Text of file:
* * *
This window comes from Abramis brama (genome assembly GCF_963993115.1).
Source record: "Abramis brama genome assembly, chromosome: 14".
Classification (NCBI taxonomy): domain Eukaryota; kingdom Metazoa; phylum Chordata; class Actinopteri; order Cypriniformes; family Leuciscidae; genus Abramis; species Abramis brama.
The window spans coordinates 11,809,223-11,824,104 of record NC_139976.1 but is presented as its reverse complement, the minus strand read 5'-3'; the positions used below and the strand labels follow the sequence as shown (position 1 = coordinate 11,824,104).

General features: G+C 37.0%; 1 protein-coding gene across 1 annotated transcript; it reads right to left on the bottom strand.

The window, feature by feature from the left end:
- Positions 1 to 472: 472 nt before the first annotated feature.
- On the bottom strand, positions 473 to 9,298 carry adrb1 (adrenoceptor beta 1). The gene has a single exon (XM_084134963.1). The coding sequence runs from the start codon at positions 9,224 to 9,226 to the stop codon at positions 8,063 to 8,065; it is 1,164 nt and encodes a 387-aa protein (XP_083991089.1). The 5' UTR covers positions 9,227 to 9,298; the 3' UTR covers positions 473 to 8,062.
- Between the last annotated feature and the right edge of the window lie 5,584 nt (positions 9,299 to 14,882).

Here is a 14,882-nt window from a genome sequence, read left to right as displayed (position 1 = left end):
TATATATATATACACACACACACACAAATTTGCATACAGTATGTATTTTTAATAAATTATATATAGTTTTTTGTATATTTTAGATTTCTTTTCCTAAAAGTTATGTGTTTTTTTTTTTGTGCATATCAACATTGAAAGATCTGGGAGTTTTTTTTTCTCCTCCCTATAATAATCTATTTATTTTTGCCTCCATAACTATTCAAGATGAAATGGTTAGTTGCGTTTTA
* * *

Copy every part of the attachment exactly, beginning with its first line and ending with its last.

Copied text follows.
This window comes from Abramis brama (genome assembly GCF_963993115.1).
Source record: "Abramis brama genome assembly, chromosome: 14".
Classification (NCBI taxonomy): domain Eukaryota; kingdom Metazoa; phylum Chordata; class Actinopteri; order Cypriniformes; family Leuciscidae; genus Abramis; species Abramis brama.
The window spans coordinates 11,809,223-11,824,104 of record NC_139976.1 but is presented as its reverse complement, the minus strand read 5'-3'; the positions used below and the strand labels follow the sequence as shown (position 1 = coordinate 11,824,104).

General features: G+C 37.0%; 1 protein-coding gene across 1 annotated transcript; it reads right to left on the bottom strand.

The window, feature by feature from the left end:
- Positions 1 to 472: 472 nt before the first annotated feature.
- On the bottom strand, positions 473 to 9,298 carry adrb1 (adrenoceptor beta 1). The gene has a single exon (XM_084134963.1). The coding sequence runs from the start codon at positions 9,224 to 9,226 to the stop codon at positions 8,063 to 8,065; it is 1,164 nt and encodes a 387-aa protein (XP_083991089.1). The 5' UTR covers positions 9,227 to 9,298; the 3' UTR covers positions 473 to 8,062.
- Between the last annotated feature and the right edge of the window lie 5,584 nt (positions 9,299 to 14,882).

Here is a 14,882-nt window from a genome sequence, read left to right as displayed (position 1 = left end):
TATATATATATACACACACACACACAAATTTGCATACAGTATGTATTTTTAATAAATTATATATAGTTTTTTGTATATTTTAGATTTCTTTTCCTAAAAGTTATGTGTTTTTTTTTTTGTGCATATCAACATTGAAAGATCTGGGAGTTTTTTTTTCTCCTCCCTATAATAATCTATTTATTTTTGCCTCCATAACTATTCAAGATGAAATGGTTAGTTGCGTTTTA